Non-operative treatment is now generally reserved for sedentary patients who do not require elbow flexion and supination strength/endurance, or for patients who are not medically fit for operative treatment. Non-operative treatment consists of temporary immobilisation, pain control, and physiotherapy.

If surgical treatment of a complete distal biceps tendon rupture is delayed, a combination of muscle retraction, adhesion formation, distal tendon shortening, and degeneration can make anatomic reinsertion of the original tendon difficult(2,19,22). Outcome comparisons of acute and chronic repairs suggest a surgical delay greater than 10 days post-injury increases the risk of complications and the extent of anterior dissection required(23,24).

Surgical Treatment

The literature describes anatomic versus non-anatomic repairs, single incision repairs and two incision repairs using bone anchors, suture tunnels, suture anchors, cortical buttons and interference screws to attach the distal tendon to the radial tuberosity(24-30).



Number Of Incisions

It was initially believed that the use of two incisions reduces the post-operative complications such as nerve damage, heterotrophic ossification, loss of forearm pronation and wound infection(34). In view of the difficulty and complications of a direct anterior approach such as a radial nerve palsy, Boyd and Anderson described a dual-incision technique where the tendon is retrieved anteriorly and passed through the forearm bones to be reattached through a posterior approach to the radial tuberosity, exposed by pronation of the forearm(34).

A host of studies have compared the relative success of 1-incision repairs and 2-incision repairs for regaining both elbow flexion strength and supination strength in post-operative complications such as nerve palsies and heterotrophic ossification. Overall, on the balance of evidence, it seems that with regards to functional outcomes and post-operative complications, the 1 and 2-incision repairs are equally successful(18,24-27,35-43).

Fixation & Grafting

Numerous studies have looked at the relative benefits of the different fixation methods such suture anchors, trans- osseous tunnels, cortical button repairs, interface screw fixation(27,29,30,44-49). The consensus is that cortical button fixation methods are superior to suture anchors, sutures in bone tunnels and interface screws(27,38,48,49). As for tendon grafting, this technique is usually reserved in cases whereby the biceps tendon repair has been delayed, and the tendon has retracted a distance making direct repair very difficult. Due to the retraction, there is a need to restore tendon length to actually achieve a fixation onto the radial tuberosity. Typical grafts used are semitendinosis (22,50,51), flexor carpi radialis(52), Achilles tendon(12,52,53), tensor fascia lata (55,56), and palmaris longus, plantaris and long toe extensors autografts(57).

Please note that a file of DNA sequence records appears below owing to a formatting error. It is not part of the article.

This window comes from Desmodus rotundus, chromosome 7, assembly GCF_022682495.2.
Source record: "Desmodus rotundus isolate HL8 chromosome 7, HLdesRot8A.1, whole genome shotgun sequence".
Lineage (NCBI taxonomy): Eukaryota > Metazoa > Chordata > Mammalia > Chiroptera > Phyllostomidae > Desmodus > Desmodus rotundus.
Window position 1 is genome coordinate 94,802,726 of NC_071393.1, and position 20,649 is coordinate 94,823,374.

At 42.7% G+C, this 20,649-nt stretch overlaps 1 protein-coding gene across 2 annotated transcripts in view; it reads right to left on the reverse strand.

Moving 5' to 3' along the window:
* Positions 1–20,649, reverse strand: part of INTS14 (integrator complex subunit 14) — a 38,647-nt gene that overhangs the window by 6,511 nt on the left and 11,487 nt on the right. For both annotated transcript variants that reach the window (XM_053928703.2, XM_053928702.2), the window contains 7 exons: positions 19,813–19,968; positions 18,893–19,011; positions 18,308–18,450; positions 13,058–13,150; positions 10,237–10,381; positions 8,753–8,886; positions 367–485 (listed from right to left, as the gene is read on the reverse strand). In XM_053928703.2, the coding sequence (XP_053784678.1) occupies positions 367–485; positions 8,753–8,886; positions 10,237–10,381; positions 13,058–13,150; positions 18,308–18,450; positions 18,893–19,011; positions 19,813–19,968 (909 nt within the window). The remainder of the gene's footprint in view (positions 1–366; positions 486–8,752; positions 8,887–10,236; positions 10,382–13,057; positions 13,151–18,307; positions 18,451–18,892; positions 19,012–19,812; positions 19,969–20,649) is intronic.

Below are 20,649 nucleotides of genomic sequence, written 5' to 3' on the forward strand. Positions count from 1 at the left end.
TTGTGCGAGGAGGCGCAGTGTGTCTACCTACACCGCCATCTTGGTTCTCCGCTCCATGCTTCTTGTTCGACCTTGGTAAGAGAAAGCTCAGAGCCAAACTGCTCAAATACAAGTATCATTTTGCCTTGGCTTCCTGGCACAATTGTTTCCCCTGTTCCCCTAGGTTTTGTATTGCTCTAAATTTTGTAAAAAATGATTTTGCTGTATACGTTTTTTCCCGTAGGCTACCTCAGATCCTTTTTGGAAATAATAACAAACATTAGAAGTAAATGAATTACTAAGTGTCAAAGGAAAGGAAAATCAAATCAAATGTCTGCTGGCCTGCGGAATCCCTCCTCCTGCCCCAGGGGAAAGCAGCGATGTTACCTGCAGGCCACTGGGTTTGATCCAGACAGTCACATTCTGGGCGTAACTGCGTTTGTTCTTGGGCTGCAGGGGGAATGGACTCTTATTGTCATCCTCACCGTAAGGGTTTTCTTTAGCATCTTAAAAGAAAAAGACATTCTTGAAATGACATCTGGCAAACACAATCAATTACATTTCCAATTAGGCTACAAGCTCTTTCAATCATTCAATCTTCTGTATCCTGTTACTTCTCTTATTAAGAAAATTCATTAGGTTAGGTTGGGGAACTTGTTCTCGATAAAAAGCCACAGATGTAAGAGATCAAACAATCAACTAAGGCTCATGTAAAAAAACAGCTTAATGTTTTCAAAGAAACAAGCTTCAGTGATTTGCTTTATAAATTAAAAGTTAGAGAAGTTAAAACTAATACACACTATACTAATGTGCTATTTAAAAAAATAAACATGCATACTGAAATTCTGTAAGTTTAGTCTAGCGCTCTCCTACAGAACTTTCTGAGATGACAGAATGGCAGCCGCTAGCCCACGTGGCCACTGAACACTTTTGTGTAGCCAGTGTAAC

Conclusion

Distal biceps tendon ruptures are reasonably uncommon injuries in athletes. However, if they do occur then early surgical treatment is almost always necessary to restore the biceps attachment so the athlete does not lose strength and endurance in elbow flexion and forearm supination. Multiple surgical techniques exist all with their own strengths and weaknesses. In part two this Rehab Masterclass article, we will look in detail at the most effective rehabilitation protocols following surgical repair of the distal biceps tendon.


References

1. Clin Orthop Relat Res. 2002;404:275-83

2. J Am Acad Orthop Surg. 1999;7:199–207

3. J Shoulder Elbow Surg. 2010;19:184–9

4. J Hand Surg. 2007;32-A: 1225–9

5. J Bone Jt Surg. 2007;89-A:1044–9

6. Clin Orthop. 2006;456:117–20

7. J Bone Joint Surg Am. 2010;92:2128-38

8. J Shoulder Elbow Surg. 2007;16:122–7

9. J Shoulder Elbow Surg. 2008;17:342–6

10. J Shoulder Elbow Surg. 1995;4:149-56

11. Bone Joint Surg 1989;71: 100–101

12. J Shoulder Elbow Surg. 2006;15:614–9

13. Clin Orthop Relat Res. 2005;437:128–31

14. Am J Sports Med. 2007;35:1865–69

15. J Bone Jt Surg. 1956;38:1365–8

16. Am J Surg. 1960;99:636–40

17. AJR. 2004;182:944–6

18. J Bone Jt Surg. 1985;67-A:414–7

19. J Bone Jt Surg. 1985;67-A:418–21

20. Injury. 2008;39:753–60

21. J Bone Jt Surg. 2009;91-A:2329–34

22. J Shoulder Elbow Surg. 2006;15:440–4

23. J Bone Joint Surg. 2000;82-A:1575–81